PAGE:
1. Inherited property tax: Long term asset eligible for reinvestment scheme under Section 54

Inherited property tax: Long term asset eligible for reinvestment scheme under Section 54

Where land appurtenant (adjoining) to a residential house is sold, it may be termed as sale of house property and not land.

By: | Published: June 26, 2017 6:07 AM
Inherited property tax, property tax, Section 54, taxability, CBDT circular no. 743, CBDT circular, tax,  capital gain deposit,  capital gain Also, you will be eligible for reinvestment benefit under Section 54 if the property is a long-term asset. (Image: PTI)

I inherited a property from my father in September 2016. The property comprises a house and a small piece of land adjoining it. I have received an offer from a prospective buyer for the adjoining land. Accordingly, I am considering to sell that. What will be the taxability?
– Anuj Sabnavis
Where land appurtenant (adjoining) to a residential house is sold, it may be termed as sale of house property and not land. Further, it is important to note that for capital asset received by way of gift, will or inheritance, the cost of asset will be cost to the previous owner (in your case, cost in the hands of your father). Also, you will be eligible for reinvestment benefit under Section 54 if the property is a long-term asset (i.e., held for more than 2 years including the period of holding of your father) subject to fulfilment of conditions specified in Section 54.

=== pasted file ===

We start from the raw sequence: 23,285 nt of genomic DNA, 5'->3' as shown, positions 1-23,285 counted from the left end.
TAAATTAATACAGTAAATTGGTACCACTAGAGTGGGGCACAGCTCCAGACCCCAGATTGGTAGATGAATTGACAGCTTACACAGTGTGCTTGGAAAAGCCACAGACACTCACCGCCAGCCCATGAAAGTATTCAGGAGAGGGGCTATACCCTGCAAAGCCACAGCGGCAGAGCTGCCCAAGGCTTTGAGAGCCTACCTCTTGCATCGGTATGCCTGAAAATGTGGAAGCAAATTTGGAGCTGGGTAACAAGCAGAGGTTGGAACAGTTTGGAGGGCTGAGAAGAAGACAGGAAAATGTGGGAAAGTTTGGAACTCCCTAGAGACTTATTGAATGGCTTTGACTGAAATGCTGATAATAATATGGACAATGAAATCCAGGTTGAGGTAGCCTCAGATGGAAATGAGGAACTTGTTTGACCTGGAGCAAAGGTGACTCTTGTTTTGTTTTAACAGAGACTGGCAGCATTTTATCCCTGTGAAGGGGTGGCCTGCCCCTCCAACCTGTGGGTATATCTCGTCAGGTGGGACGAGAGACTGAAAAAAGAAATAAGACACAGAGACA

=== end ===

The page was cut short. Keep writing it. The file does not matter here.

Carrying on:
My wife sold a residential house. She deposited the proceeds in capital gain account scheme under Section 54 to build a residential property in the plot of land so acquired. Last month, she died without fully utilising the amount in capital gain account scheme. Will I, as a legal heir, be taxed for the amount remaining unutilised?
– Prateek Gattani
The CBDT circular no. 743 dated 6-5-1996 has clarified that where a taxpayer makes a deposit in capital gain deposit account and dies before the expiry of the stipulated period, the said amount cannot be taxed in the hands of the deceased. This amount is not taxable in the hands of legal heirs also as the unutilised portion of the deposit does not partake the character of income in their hands but is only a part of the estate devolving upon them. As such, you won’t be taxed with respect to the inheritance of such unutilised amount.

The writer is founder of RSM Astute Consulting Group. Send your queries to fepersonalfinance@expressindia.com

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